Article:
• Join over 1.2 million students every month
  • Accelerate your learning by 29%
  • Unlimited access from just £6.99 per month

Great Expectations role of imagery with relation to Jaggers.

Extracts from this document...


Great Expectations role of imagery with relation to Jaggers The imagery allows the general mood of whichever scene to be given to us, and often, his characters subtly create the images he wants, without being of "Great Expectations" plays a vital role in the communication between Dickens and his readers, and is constantly used, in many different ways, throughout the narrative. This use of too blatant. One time where this kind of imagery is clearly used, is chapter twenty. Pip has just arrived in London, having gained an inheritance from his mystery benefactor, and has been ushered into Jaggers' office. He hasn't yet come into contact with Jaggers in person, and so is extremely observant of this office and it's surroundings, subconsciously drawing from it conclusions about Jaggers' character and the type of person he is. ...read more.


It is dark and dismal, possibly reflecting the personality of the man to whom this office belongs. Jaggers has clearly not created any light by him, it is already here, and there is actually as little light as possible. Even so, this solitary source of light is still not perfect, it's "eccentrically patched like a broken head", meaning that there are clouds in the sky. This is the weather, the state of the world at this very moment in time. Cloudy, grey, dismal. It brings down the entire atmosphere, taking with it the moods of the people, and their outlook on life. Everything is seen from a more negative point of view. But maybe, this piece of skylight reveals to us a piece of happiness in Jaggers' life. ...read more.


This is also the case for many other objects around; "an old, rusty pistol, a sword in a scabbard, two dreadful casts on a shelf..." they are all little reminders of death -the ultimate price to pay if full attention is not given to Jaggers. There are also "not many papers about, as [Pip] should have expected to see..." suggesting that this is not a place of calm and quiet work, but that it is real and to the point. These objects and images, are all around, and almost impossible to ignore. It is obvious that Jaggers has intended for these things to be seen by all, the casts are ion display. Jaggers works in the middle of this; his office, all a part of him. He sits in his "high backed chair, of deadly black horse-hair and rows of nails round it, like a coffin..." again, a reminder of death, a big one. ...read more.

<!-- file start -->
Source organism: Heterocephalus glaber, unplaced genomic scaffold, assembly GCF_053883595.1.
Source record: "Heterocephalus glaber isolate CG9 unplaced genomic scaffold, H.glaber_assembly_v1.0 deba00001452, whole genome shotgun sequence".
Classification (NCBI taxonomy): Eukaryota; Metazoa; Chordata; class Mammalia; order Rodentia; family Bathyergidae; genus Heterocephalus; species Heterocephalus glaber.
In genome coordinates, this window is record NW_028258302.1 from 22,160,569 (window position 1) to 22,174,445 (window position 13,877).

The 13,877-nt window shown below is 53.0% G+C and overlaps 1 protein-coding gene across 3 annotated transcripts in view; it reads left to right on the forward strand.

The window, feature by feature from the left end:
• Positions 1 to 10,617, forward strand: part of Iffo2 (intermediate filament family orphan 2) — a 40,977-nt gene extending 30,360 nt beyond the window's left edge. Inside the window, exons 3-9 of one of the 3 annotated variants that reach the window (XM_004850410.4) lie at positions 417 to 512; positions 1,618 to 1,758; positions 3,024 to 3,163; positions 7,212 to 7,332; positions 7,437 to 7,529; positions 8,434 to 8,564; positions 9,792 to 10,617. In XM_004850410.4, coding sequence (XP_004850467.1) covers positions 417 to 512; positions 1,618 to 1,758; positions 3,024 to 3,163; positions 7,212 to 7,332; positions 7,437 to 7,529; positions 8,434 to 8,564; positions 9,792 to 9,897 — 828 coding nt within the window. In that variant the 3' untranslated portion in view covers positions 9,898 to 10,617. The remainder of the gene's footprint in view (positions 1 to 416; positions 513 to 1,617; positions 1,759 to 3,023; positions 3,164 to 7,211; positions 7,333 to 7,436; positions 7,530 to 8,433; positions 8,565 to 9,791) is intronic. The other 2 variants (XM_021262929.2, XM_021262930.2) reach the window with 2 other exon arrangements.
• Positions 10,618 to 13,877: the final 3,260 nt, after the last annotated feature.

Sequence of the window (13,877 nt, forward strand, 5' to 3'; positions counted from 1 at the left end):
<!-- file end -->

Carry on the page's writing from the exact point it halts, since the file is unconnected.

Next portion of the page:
The above preview is unformatted text

This student written piece of work is one of many that can be found in our GCSE Great Expectations section.

Found what you're looking for?

  • Start learning 29% faster today
  • 150,000+ documents available
  • Just £6.99 a month

Not the one? Search for your essay title...
  • Join over 1.2 million students every month
  • Accelerate your learning by 29%
  • Unlimited access from just £6.99 per month

See related essaysSee related essays

Related GCSE Great Expectations essays

  1. What is the significance of chapter one of 'Great Expectations' in relation to the ...

    been as he grew older and gained a fortune from an unknown benefactor. In this sense, Dickens has moulded the character of Pip from innocence through to snobbery and an understanding of genuine love, virtue, goodness, and truth. However grand Pip's life may have turned out, the opening of 'Great

  2. What is the significance of chapter one of 'Great Expectations' in relation to the ...

    This may invoke the reader into a passing feeling of sympathy for the convict. The domineering feature in Magwitch is inaugurated when Pip 'looked most helplessly up' and Magwitch 'looked most powerfully down'. Dickens has portrayed an image of sheer size, further exaggerating the insignificance of Pip.

  1. Parallelism's Role In Great Expectations

    Miss Havisham's intentions towards me, all a mere dream; Estella not designed for me; I only suffered in Satis House as a convenience, a sting for the greedy relations, a model with a mechanical heart to practice on when no other practice was at hand; those were the first smarts I had.

  2. Comment on the Role of Imagery in Great Expectations.

    Again Dickens is toying with the imagination of his characters. In fact, Magwitch the convict is actually making this up about the young man hiding with him, but it is almost as though Dickens has complete control over Pips' mind and imagination and as though he is portraying himself as a little boy.

  • Over 160,000 pieces
    of student written work
  • Annotated by
    experienced teachers
  • Ideas and feedback to
    improve your own work